We’ve been studying divorce rates for the entirety of this pandemic, and the news is hardly surprising. When coronavirus was first discovered and people began to succumb to COVID-19, divorce rates dropped. When people began to view COVID-19 as “over” around the middle of this year, people began to call it quits in greater numbers. Of course, COVID will probably never be over — not really. The virus and the disease it causes will likely be with us forever. We don’t yet know whether or not the ever-evolving variants of coronavirus will grow weaker over time. They might well grow stronger.
What does that mean for the institution of marriage — and divorce? We decided to hold a seminar with our friends at https://matteuccifamilylaw.com/ in New Mexico to discuss what we see as a social dynamic evolving just as fast as the coronavirus, if not faster.
Well, for starters, waiting to end a marriage can be bad for mental health. We always suggest that partners try to rehabilitate their marriage before dissolving it for good, but we’ve seen the consequences of staying in a toxic relationship. Who hasn’t?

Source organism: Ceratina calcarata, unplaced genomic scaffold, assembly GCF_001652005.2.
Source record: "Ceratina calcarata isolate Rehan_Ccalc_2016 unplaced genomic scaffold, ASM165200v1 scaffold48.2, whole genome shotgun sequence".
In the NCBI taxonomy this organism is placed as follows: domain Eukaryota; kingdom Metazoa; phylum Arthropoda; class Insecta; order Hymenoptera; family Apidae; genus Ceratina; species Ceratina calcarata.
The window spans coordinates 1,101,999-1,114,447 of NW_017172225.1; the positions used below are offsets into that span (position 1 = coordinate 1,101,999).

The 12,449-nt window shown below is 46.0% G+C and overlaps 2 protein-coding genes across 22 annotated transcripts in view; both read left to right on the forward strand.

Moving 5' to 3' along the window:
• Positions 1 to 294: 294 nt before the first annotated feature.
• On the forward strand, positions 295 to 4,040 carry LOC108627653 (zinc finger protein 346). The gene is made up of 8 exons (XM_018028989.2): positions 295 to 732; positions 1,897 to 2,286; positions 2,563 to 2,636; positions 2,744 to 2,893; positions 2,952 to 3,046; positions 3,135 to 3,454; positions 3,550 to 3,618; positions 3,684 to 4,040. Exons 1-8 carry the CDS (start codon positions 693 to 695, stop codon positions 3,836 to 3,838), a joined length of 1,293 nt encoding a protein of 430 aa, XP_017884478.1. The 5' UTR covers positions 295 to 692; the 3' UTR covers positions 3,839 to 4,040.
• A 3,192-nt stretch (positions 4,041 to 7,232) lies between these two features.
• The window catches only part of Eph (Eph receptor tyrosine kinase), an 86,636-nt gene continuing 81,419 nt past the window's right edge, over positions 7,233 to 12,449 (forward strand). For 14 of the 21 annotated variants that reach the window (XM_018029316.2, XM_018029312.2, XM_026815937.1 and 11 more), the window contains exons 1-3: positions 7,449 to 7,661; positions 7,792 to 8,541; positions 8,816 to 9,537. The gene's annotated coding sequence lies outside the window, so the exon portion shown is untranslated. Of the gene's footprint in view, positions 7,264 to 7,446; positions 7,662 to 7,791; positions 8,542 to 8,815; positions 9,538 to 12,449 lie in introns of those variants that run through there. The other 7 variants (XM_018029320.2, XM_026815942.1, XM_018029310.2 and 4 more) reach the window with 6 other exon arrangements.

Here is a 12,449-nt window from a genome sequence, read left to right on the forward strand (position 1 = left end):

According to one study, couples who met on a social app are actually more likely to divorce early after marrying, i.e. within the first three years. This mostly pertains to younger eligibles, such as those who are still in their 20s or 30s.
Both here in the United States and abroad in places like the United Kingdom, divorce is experiencing change. Because legal entities were forced to adapt to COVID, the post-COVID world will look very different from a legal standpoint. For example, no-fault divorce became both more common, and more easily obtained in or out of court. Many legal jurisdictions loosened previously restrictive laws to allow no-fault divorce in greater numbers.
That means if you’re looking to divorce a partner, you don’t have to place blame on them for adultery or the like. You can simply choose to dissolve the marriage for mostly any reason you like. Our law firm and the partners at Matteucci agree: divorce rates will climb in the coming months. We expect an early 2022 surge. Early-in-the-year divorces are common, but this will be different — this will be a rate hike like nothing we’ve ever experienced.
The reason? It’s simple, really. People want to make drastic changes in their lives. This seems to be the time to do it. The holidays have diminished divorce rates from earlier in the year, but not at the same rate seen in the last five holiday seasons. Experts see other indicators when predicting the surge. Take the recent wave of Americans quitting their jobs, for example. People have had more time to determine what they want in life. Many have made the decision to move, change jobs — and others have made the decision to start fresh with someone new.
Changes won’t always speed up the process involved in obtaining a divorce, but the rate hike seems imminent. Even though the holidays are coming, now might be the right time to drop the hammer.